Mari Griffith (in the Gallery): This painting by the Master of Saint Giles depicts the celebration of mass, the central rite performed at the altar, and it shows how altarpieces were just one element of the ecclesiastical furnishings.

Mari Griffith (narrating): They were accompanied by sculptures, crucifixes and reliquaries, and sometimes curtains would veil the altarpieces or the sanctuary. The curtains served both a practical ands symbolic function, protecting the altarpiece from dust, and also concealing and revealing it at certain moments of the liturgy.

Although they were sometimes fashioned from metal, or sculpted from wood or stone, altarpieces in Italy were usually painted on panel, as in this work by Sassetta. It shows the funeral of Saint Francis of Assisi, and records the way areas in front of or beneath altars often served as burial places for venerated figures.

For the congregation in the church, altarpieces offered a tangible visual focus. They often depict the body or the suffering of Christ, in doing so evoking the mystery of transubstantiation – the belief that the Eucharistic bread and wine is transformed into the blood and flesh of Christ at the moment of consecration by the priest.

Mari Griffith (in the conservation studio): From the early 14th century, Italian altarpieces were usually made up of a number of panels, a format known as a ‘polyptych’. This example was made in 1387 by the Florentine artist Niccolò di Pietro Gerini. It is currently here, in the National Gallery’s conservation studio, being conserved.

Mari Griffith (narrating): As in all polyptychs, panels of different shapes and sizes are united in an architectural, gothic-style frame. This one is a Victorian replica. But in the early 15th We find evidence of this in Strozzi’s annunciation, made for San Salvatore in Florence. It’s a new style of altarpiece, known in Italian as a ‘pala’. century, the polyptych format began to change with the emergence of the newer Renaissance style.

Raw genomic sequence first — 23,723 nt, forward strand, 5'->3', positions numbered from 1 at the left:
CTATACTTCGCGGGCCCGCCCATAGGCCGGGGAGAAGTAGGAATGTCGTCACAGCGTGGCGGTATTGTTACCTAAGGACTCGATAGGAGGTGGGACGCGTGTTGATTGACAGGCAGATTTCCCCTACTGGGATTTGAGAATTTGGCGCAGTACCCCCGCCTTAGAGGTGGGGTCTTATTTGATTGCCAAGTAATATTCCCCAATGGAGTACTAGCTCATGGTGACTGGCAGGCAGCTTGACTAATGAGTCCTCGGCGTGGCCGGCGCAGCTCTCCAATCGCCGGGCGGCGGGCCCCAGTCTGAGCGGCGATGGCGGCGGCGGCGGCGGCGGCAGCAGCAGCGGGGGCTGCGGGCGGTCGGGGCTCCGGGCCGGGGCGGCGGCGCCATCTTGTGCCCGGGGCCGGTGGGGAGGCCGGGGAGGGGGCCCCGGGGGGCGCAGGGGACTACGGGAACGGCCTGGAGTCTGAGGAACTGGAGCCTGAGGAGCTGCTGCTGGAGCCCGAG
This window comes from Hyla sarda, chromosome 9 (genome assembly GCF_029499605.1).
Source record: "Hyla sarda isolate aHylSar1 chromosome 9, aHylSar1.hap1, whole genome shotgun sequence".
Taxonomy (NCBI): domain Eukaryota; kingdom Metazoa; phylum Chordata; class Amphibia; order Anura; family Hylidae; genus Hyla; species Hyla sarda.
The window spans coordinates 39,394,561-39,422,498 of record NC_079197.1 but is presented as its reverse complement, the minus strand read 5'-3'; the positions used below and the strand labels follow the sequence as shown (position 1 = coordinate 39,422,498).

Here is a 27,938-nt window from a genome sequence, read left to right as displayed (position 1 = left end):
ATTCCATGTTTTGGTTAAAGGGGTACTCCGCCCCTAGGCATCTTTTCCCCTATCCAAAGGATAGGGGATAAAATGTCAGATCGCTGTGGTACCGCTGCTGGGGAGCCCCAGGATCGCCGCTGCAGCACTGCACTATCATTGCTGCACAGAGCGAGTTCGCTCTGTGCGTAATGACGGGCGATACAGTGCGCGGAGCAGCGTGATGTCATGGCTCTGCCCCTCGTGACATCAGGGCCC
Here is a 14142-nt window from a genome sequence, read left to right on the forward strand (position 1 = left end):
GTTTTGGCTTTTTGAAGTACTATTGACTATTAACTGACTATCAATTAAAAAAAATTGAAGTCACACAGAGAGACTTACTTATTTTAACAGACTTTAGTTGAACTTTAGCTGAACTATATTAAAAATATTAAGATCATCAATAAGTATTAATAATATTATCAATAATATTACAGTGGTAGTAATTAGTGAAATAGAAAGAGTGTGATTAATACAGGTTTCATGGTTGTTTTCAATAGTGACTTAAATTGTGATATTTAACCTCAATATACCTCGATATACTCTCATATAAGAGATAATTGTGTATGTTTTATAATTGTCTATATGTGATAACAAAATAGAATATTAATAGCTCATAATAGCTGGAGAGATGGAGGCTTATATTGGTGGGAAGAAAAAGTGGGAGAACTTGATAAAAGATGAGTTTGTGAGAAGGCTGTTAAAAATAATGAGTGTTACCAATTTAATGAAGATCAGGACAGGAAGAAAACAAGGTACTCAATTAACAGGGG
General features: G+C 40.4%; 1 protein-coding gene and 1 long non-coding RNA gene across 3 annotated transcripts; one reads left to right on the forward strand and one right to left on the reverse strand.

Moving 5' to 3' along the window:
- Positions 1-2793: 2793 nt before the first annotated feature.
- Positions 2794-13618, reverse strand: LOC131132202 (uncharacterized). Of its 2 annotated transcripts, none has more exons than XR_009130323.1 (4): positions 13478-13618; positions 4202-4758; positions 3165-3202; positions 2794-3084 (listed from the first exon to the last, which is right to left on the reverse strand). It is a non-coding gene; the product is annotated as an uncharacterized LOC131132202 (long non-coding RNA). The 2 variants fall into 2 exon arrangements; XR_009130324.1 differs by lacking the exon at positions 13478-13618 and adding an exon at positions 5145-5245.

While the earlier, gilded polyptychs conjured up a separate, heavenly realm, the pala altarpieces of the 15th century rooted these religious scenes in a credible world. We also see how painters began making spacially unified images instead of separating the figures into different panels. They also gave their works a greater sense of naturalism through the treatment of light, the scale of the figures, the expressions and the use of perspective.

Mari Griffith (in the Gallery): Whatever the style of the altarpiece, producing one was always a very close collaboration between a number of different parties, as we see in this altarpiece by Crivelli.

Mari Griffith (narrating): Two patrons were involved and, as is often the case, the painting holds the key to their identity. Directly beneath the Virgin and Child is the coat of arms of the Ottoni family, from Matelica, in the Marche region. Ranuzio Ottoni was a commander of the people’s militia, a ‘gonfaloniere’, hence the presence of the patron saint of soldiers on the right – Sebastian, shown unusually as a chivalric knight rather than the usual tortured martyr, as we see him in the predella below.

Opposite him is Saint Jerome, one of the four fathers of the church, holding a miniature church building. He represents the second stakeholder, the guardian of the local Franciscan convent, Fra Giorgio di Giacomo.

Mari Griffith (in the conservation studio): If commissioning an altarpiece was a collaborative process, then producing one was even more of a team effort, involving numerous artists and craftsmen.